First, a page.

One way to keep it from taking over your story is to make it unexceptional. Quite literally. Kem is nonbinary. If Kem, other characters, and the narrator don't make a big deal out of that, don't either hide it or gawk at it, and just go about their lives, you'll convey the message that this is normal in Kem's world. That part about not hiding it is ...


30

Depending on the forum you post your fanfiction you will get those comments no matter what you do. It's a sad fact, but there are many people out there who just want to make others feel miserable and growing a thick skin when posting on the internet is a skill that you might need. Other than that it depends on the specifics of your fanfiction. For example ...


28

Each reader probably won't like the protagonists equally. Readers are not a monolithic group. Some will be drawn to the virtue of the good character, while others will eat up the struggles of the dark character. It doesn't even necessarily have to do with their morality, and it's hard to say what character traits will resonate with a particular reader the ...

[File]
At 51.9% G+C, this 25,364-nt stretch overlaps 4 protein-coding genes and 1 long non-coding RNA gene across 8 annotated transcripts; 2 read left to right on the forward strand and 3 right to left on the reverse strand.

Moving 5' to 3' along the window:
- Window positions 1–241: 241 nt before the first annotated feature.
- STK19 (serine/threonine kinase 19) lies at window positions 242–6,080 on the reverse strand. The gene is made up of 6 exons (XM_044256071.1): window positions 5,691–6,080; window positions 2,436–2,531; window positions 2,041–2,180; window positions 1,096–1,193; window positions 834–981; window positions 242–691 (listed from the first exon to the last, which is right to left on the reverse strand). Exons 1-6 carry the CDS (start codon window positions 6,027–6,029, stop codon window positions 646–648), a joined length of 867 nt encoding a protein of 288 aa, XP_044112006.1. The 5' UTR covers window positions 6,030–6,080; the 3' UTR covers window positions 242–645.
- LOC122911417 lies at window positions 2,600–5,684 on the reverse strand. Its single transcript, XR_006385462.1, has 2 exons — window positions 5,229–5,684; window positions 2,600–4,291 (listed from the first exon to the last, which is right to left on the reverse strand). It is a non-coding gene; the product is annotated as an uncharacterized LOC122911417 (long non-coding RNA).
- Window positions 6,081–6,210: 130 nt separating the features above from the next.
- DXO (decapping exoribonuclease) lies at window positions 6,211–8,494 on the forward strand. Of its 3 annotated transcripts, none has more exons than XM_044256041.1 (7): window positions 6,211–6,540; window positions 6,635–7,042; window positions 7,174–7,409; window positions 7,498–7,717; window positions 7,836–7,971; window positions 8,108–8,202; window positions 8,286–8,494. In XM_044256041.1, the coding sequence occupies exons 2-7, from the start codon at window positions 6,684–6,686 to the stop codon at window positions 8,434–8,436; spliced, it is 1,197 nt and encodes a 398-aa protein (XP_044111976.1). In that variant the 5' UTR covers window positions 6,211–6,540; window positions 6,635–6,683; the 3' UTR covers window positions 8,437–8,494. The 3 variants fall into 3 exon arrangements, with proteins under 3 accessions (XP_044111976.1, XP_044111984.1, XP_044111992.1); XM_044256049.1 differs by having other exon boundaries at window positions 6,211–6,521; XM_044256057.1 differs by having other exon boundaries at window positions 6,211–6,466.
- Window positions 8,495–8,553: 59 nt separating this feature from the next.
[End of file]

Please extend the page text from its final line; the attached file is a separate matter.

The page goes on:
26

All writing has political elements to it, whether you like it or not. Your question is a great demonstration of this. Some people consider LGBTQ people to inherently be (a) extremely rare, and (b) uniquely strange, fundamentally unlike cisgender, heterosexual people. Other people consider LGBTQ people to be a common, notable, substantial portion of the ...


26